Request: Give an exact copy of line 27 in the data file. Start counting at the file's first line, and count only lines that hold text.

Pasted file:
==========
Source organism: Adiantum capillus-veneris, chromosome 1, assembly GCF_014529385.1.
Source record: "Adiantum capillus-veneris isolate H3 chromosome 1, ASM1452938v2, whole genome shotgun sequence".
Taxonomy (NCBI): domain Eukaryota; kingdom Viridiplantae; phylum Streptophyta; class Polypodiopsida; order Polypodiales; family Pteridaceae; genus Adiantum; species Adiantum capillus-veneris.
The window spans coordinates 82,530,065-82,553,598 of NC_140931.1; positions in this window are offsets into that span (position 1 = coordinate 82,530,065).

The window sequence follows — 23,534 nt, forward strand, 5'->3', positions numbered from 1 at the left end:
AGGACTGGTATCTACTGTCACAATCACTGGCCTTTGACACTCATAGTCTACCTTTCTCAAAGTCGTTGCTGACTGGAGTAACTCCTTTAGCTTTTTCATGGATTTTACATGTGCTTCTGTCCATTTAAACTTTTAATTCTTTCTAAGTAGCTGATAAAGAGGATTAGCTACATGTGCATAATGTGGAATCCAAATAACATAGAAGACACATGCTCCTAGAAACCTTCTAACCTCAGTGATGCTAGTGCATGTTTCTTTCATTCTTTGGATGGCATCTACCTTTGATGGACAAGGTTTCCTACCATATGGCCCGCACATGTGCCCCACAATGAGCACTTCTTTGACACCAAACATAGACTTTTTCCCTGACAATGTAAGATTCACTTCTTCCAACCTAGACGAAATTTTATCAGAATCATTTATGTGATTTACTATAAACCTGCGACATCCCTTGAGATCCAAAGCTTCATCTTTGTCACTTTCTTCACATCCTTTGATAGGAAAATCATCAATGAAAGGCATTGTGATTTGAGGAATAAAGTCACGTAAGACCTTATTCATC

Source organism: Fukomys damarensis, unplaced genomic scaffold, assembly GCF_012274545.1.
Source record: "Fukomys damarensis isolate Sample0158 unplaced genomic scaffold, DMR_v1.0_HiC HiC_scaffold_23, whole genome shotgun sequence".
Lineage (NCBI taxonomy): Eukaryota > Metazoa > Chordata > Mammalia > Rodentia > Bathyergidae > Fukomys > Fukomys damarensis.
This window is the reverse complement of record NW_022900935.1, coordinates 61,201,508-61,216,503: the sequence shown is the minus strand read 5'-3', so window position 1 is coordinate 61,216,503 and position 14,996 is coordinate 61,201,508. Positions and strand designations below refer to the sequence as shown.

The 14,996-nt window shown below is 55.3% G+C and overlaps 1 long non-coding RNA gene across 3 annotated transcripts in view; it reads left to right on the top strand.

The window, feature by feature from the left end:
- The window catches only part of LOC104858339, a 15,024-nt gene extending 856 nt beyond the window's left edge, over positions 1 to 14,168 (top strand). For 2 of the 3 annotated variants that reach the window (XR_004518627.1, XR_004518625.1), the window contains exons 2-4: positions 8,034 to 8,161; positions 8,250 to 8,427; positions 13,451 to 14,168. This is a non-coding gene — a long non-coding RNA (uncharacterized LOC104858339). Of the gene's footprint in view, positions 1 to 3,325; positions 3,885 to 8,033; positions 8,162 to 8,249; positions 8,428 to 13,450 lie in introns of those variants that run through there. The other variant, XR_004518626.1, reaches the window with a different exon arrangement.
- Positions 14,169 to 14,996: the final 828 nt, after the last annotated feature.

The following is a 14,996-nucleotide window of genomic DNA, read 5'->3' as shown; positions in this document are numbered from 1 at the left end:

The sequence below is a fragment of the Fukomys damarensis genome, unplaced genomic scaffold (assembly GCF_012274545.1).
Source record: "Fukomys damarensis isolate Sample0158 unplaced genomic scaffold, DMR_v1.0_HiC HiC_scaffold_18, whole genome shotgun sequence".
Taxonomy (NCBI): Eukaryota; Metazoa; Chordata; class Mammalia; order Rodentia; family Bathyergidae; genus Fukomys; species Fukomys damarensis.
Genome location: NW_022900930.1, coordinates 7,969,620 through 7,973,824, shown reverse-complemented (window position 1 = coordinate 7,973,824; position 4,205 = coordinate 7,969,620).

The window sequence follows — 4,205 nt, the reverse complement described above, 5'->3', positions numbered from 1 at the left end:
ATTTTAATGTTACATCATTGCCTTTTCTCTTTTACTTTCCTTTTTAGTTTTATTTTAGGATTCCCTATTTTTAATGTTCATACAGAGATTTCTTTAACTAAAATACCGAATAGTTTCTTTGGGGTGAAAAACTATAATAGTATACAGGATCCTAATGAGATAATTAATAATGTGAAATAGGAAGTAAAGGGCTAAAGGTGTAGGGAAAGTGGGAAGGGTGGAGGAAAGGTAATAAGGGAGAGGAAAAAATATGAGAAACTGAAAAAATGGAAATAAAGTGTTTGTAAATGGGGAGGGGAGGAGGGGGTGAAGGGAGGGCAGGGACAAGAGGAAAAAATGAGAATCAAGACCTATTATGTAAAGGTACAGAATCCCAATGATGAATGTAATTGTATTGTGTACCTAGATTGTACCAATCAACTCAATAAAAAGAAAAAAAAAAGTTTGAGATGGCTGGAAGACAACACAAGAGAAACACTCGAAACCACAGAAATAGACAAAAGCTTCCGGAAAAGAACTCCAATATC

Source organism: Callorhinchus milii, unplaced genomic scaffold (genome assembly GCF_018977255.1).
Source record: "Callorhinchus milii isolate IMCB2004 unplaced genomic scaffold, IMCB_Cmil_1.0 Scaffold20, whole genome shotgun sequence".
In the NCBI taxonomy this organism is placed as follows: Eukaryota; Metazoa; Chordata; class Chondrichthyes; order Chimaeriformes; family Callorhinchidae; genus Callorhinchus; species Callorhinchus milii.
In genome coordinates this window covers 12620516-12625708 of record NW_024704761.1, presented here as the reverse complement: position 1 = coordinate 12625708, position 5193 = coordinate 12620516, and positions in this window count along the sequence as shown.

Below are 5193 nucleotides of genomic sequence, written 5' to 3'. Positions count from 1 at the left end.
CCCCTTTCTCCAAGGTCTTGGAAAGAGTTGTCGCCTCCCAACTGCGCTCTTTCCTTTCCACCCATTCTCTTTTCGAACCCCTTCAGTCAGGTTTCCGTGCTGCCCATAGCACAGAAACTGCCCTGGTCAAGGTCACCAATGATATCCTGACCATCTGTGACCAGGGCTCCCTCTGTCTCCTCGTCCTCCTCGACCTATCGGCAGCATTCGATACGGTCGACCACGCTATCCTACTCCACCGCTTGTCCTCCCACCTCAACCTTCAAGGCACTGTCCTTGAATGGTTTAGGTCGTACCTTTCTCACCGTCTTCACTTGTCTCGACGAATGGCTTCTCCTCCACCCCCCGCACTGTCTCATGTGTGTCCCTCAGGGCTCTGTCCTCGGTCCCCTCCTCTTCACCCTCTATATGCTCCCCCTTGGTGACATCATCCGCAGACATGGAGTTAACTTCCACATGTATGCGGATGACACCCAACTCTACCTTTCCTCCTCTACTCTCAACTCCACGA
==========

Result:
CCCCTTTCTCCAAGGTCTTGGAAAGAGTTGTCGCCTCCCAACTGCGCTCTTTCCTTTCCACCCATTCTCTTTTCGAACCCCTTCAGTCAGGTTTCCGTGCTGCCCATAGCACAGAAACTGCCCTGGTCAAGGTCACCAATGATATCCTGACCATCTGTGACCAGGGCTCCCTCTGTCTCCTCGTCCTCCTCGACCTATCGGCAGCATTCGATACGGTCGACCACGCTATCCTACTCCACCGCTTGTCCTCCCACCTCAACCTTCAAGGCACTGTCCTTGAATGGTTTAGGTCGTACCTTTCTCACCGTCTTCACTTGTCTCGACGAATGGCTTCTCCTCCACCCCCCGCACTGTCTCATGTGTGTCCCTCAGGGCTCTGTCCTCGGTCCCCTCCTCTTCACCCTCTATATGCTCCCCCTTGGTGACATCATCCGCAGACATGGAGTTAACTTCCACATGTATGCGGATGACACCCAACTCTACCTTTCCTCCTCTACTCTCAACTCCACGA